So you know that, deep down in­side, you’re har­bour­ing a stel­lar script or ground­break­ing novel, right? But ev­ery time you sit down to write, the loud­est voice is the one telling you you’re rub­bish... A new book edited by Emily Perkins and Chris Price brin

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Af­ter any kind of ex­po­sure, you even­tu­ally need to come back to your writ­ing. Af­ter [my first] po­etry read­ing, when­ever I tried to go back into my usual writ­ing rou­tine, which at that time meant wrap­ping my­self in a du­vet and hunch­ing over my com­puter like a big larva, my mind kept drift­ing back to the stage. Back to be­ing seen and heard. I thought about how my voice had sounded, and I never wanted to hear that sound again. By ex­ten­sion, I didn’t want to see my voice on a page.

In terms of get­ting over this, there are two ap­proaches that have worked for me. The first is an ag­gres­sive ap­proach, and it is my favourite. Write as if you were do­ing a fran­tic last-minute tidy-up be­fore a flat in­spec­tion: fast and force­fully. Don’t try to ig­nore any dis­com­fort. In­stead, write di­rectly at it, the same way you should di­rectly con­front a manspreader on the bus. You’re go­ing to have to face your in­ner critic at some point – there are only so many days you can get up at 5am in or­der to “catch it out”, a rou­tine some writ­ers swear by – so shoot words at it as if you were in a game of paint­ball. “Some­times in a ner­vous frenzy I just fling words as if I were fling­ing mud at a wall,” John McPhee says. This is not a del­i­cate process. We are talk­ing about one of the most pow­er­ful forces within our­selves – self­doubt, and let’s be hon­est, prob­a­bly some self-loathing in there as well – and to face it as an equal, you must use force. You won’t over­whelm it for good, but you will put up a good fight, and you can sub­due it.


I al­ways ask my stu­dents a se­ries of ques­tions about their plays, es­pe­cially when they are em­bark­ing on a sec­ond draft, although they can be help­ful at any stage. The ques­tions are quite me­chan­i­cal, but I find them use­ful for cut­ting to the heart of the stu­dents’ sto­ries.

First ques­tion: What hap­pens in your play? They must an­swer this in a para­graph. Most stu­dents, on their first at­tempt, write the blurb for the back of a DVD cover. They don’t tell me what hap­pens in their play. They tell me some­thing to pique my cu­rios­ity. Which is ex­actly the po­si­tion I’m al­ready in. I’m cu­ri­ous about what hap­pens in their play. I want to know how it starts, how it de­vel­ops, how it ends. Once they get it, they find they have en­cap­su­lated their plot in one para­graph – sim­ple and un­clut­tered.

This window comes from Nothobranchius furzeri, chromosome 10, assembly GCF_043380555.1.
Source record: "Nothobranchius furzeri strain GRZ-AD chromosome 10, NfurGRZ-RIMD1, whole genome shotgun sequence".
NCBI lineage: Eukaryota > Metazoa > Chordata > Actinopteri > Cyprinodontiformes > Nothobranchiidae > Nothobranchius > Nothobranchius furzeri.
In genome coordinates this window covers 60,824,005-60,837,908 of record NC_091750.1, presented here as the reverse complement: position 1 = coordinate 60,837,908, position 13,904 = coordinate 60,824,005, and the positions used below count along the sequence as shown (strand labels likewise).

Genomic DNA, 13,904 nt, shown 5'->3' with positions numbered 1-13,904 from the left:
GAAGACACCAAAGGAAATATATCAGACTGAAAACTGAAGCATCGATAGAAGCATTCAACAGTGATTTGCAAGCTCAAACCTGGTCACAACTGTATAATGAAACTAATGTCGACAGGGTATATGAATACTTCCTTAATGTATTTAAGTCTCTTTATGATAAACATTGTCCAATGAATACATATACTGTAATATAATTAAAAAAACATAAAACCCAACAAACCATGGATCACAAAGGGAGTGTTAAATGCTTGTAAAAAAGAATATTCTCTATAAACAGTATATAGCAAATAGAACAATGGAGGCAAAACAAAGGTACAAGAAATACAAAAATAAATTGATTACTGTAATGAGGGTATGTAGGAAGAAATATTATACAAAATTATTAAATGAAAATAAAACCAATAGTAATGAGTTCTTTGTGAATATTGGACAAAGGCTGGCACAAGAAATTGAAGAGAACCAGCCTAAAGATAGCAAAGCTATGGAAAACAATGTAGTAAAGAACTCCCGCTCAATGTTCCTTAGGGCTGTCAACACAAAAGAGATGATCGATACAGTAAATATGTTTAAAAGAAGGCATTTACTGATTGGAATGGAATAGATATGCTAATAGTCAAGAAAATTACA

Sec­ond ques­tion: What is your play re­ally about? They must an­swer this with a sin­gle word. It’s hard, and I’m quite strict about it. The first time I pose these ques­tions, it’s an ex­er­cise; they’re not go­ing to be

com­mit­ted to their an­swers, so it takes the pres­sure off a bit, but it doesn’t make it any eas­ier. The sin­gle-word de­mand forces them to look for the big sub­ject their play is ad­dress­ing. Once they set­tle on a word, that’s what I de­scribe as their play’s theme. Jeal­ousy. Fam­ily. Be­trayal. Soli­tude. Ob­ses­sion. Loy­alty.

You can al­most feel the sat­is­fac­tion in the room once they’ve come up with their word. “Phew. Now I know what I’m writ­ing about. Away I go…” In fact, most of us tend to stop there.

But the third ques­tion is the re­ally use­ful one when you’re pry­ing apart your work: What are you say­ing about that thing? The stu­dents must an­swer this with a con­cise, provoca­tive state­ment. The shorter the state­ment and thehe stronger the lan­guage, the bet­ter.


This is what fear sounds like. When I started to write this I be­came aware of you. I didn’t know who you were at that point, so I made you up in my head. Soon you be­came a scary au­di­ence, an au­di­ence who would sit in judge­ment of me and just know, some­how, about my deficits…

Wel­come to the voices in in­mymy head,head the mon­strous,mon­strous fear-driven voices in my head. These voices have dogged me all my cre­ative life, re­mind­ing me that I am not enough: not ex­pe­ri­enced enough, qual­i­fied enough, old enough, young enough, white enough, brown enough, thin enough, aca­demic enough, street enough, the­atre enough, lit­er­ary enough, dis­ci­plined enough, re­laxed enough, pro­lific enough, enough enough.

The voices have never gone away, but I have learned over the years how not to let them take me over

Ash­leigh Young

Emily Perkins

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